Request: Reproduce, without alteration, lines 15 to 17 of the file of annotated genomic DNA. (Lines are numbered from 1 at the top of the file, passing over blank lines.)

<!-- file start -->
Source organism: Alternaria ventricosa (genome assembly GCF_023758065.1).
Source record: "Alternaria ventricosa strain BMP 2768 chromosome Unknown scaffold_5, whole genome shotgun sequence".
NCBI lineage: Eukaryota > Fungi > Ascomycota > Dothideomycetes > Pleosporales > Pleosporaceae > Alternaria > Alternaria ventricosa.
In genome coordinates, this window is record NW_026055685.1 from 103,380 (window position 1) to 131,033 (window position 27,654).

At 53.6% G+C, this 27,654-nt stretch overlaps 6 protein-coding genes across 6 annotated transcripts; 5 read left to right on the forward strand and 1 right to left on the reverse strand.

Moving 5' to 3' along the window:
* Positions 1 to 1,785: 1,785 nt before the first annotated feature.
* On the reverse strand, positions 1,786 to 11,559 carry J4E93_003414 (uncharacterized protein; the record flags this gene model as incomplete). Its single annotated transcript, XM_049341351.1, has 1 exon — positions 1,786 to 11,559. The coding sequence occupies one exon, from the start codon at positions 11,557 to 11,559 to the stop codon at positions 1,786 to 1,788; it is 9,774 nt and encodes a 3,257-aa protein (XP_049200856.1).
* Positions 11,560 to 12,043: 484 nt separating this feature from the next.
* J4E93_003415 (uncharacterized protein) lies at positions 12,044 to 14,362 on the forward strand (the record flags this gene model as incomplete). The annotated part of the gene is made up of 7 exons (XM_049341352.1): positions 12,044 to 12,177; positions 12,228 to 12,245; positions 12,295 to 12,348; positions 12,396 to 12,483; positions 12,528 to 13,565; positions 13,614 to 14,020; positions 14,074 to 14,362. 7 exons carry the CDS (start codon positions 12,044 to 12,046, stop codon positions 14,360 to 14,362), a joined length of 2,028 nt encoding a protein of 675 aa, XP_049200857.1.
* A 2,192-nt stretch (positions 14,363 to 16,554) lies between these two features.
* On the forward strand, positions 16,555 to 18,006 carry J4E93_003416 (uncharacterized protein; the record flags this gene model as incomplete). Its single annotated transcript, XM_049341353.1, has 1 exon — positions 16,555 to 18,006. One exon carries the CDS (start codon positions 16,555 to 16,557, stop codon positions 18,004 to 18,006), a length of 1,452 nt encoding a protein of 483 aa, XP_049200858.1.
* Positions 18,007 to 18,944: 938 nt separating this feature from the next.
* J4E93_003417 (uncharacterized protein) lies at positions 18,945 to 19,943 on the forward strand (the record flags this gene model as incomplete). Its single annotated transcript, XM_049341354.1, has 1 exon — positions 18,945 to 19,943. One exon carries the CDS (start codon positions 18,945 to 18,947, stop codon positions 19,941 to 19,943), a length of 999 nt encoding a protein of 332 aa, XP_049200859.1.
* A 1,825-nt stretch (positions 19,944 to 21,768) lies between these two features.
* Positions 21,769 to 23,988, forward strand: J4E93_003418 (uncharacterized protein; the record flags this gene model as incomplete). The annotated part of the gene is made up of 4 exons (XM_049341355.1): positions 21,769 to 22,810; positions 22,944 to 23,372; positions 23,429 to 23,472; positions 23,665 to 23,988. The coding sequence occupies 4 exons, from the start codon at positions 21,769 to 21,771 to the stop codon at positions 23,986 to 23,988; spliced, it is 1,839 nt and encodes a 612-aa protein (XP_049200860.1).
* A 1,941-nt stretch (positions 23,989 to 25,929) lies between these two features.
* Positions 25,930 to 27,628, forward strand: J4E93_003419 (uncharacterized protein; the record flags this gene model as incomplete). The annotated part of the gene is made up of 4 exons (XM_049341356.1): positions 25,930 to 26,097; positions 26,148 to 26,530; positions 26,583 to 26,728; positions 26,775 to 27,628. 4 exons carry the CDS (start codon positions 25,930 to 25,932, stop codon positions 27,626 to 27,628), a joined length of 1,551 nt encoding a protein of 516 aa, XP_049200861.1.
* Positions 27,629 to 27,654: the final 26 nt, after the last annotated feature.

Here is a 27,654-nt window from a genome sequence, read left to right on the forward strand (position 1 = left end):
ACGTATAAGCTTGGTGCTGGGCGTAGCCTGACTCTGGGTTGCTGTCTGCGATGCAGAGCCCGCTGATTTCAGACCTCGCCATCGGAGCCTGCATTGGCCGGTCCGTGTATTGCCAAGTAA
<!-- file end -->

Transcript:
* A 1,825-nt stretch (positions 19,944 to 21,768) lies between these two features.
* Positions 21,769 to 23,988, forward strand: J4E93_003418 (uncharacterized protein; the record flags this gene model as incomplete). The annotated part of the gene is made up of 4 exons (XM_049341355.1): positions 21,769 to 22,810; positions 22,944 to 23,372; positions 23,429 to 23,472; positions 23,665 to 23,988. The coding sequence occupies 4 exons, from the start codon at positions 21,769 to 21,771 to the stop codon at positions 23,986 to 23,988; spliced, it is 1,839 nt and encodes a 612-aa protein (XP_049200860.1).
* A 1,941-nt stretch (positions 23,989 to 25,929) lies between these two features.